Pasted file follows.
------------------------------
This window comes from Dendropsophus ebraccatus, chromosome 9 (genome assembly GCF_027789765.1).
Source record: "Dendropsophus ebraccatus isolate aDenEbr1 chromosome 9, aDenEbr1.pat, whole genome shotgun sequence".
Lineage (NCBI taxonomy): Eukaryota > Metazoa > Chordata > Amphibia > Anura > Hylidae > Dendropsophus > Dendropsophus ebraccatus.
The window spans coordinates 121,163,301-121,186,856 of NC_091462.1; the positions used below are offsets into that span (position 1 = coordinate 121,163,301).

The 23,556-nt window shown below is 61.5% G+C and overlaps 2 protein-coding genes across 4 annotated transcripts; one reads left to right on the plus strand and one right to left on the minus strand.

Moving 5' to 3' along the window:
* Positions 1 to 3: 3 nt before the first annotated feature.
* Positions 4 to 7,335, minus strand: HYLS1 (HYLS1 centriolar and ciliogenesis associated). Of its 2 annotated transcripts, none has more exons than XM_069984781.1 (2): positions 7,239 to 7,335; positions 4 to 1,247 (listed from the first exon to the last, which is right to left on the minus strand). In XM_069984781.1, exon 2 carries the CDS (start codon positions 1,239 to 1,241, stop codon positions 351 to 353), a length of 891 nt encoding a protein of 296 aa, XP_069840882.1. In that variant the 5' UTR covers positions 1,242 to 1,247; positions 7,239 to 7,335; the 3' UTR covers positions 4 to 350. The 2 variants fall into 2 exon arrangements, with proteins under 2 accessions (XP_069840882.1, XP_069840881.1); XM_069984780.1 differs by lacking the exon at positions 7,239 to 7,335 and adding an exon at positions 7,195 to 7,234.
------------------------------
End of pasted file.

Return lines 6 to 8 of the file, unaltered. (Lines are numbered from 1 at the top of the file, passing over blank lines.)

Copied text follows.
Moving 5' to 3' along the window:
* Positions 1 to 3: 3 nt before the first annotated feature.
* Positions 4 to 7,335, minus strand: HYLS1 (HYLS1 centriolar and ciliogenesis associated). Of its 2 annotated transcripts, none has more exons than XM_069984781.1 (2): positions 7,239 to 7,335; positions 4 to 1,247 (listed from the first exon to the last, which is right to left on the minus strand). In XM_069984781.1, exon 2 carries the CDS (start codon positions 1,239 to 1,241, stop codon positions 351 to 353), a length of 891 nt encoding a protein of 296 aa, XP_069840882.1. In that variant the 5' UTR covers positions 1,242 to 1,247; positions 7,239 to 7,335; the 3' UTR covers positions 4 to 350. The 2 variants fall into 2 exon arrangements, with proteins under 2 accessions (XP_069840882.1, XP_069840881.1); XM_069984780.1 differs by lacking the exon at positions 7,239 to 7,335 and adding an exon at positions 7,195 to 7,234.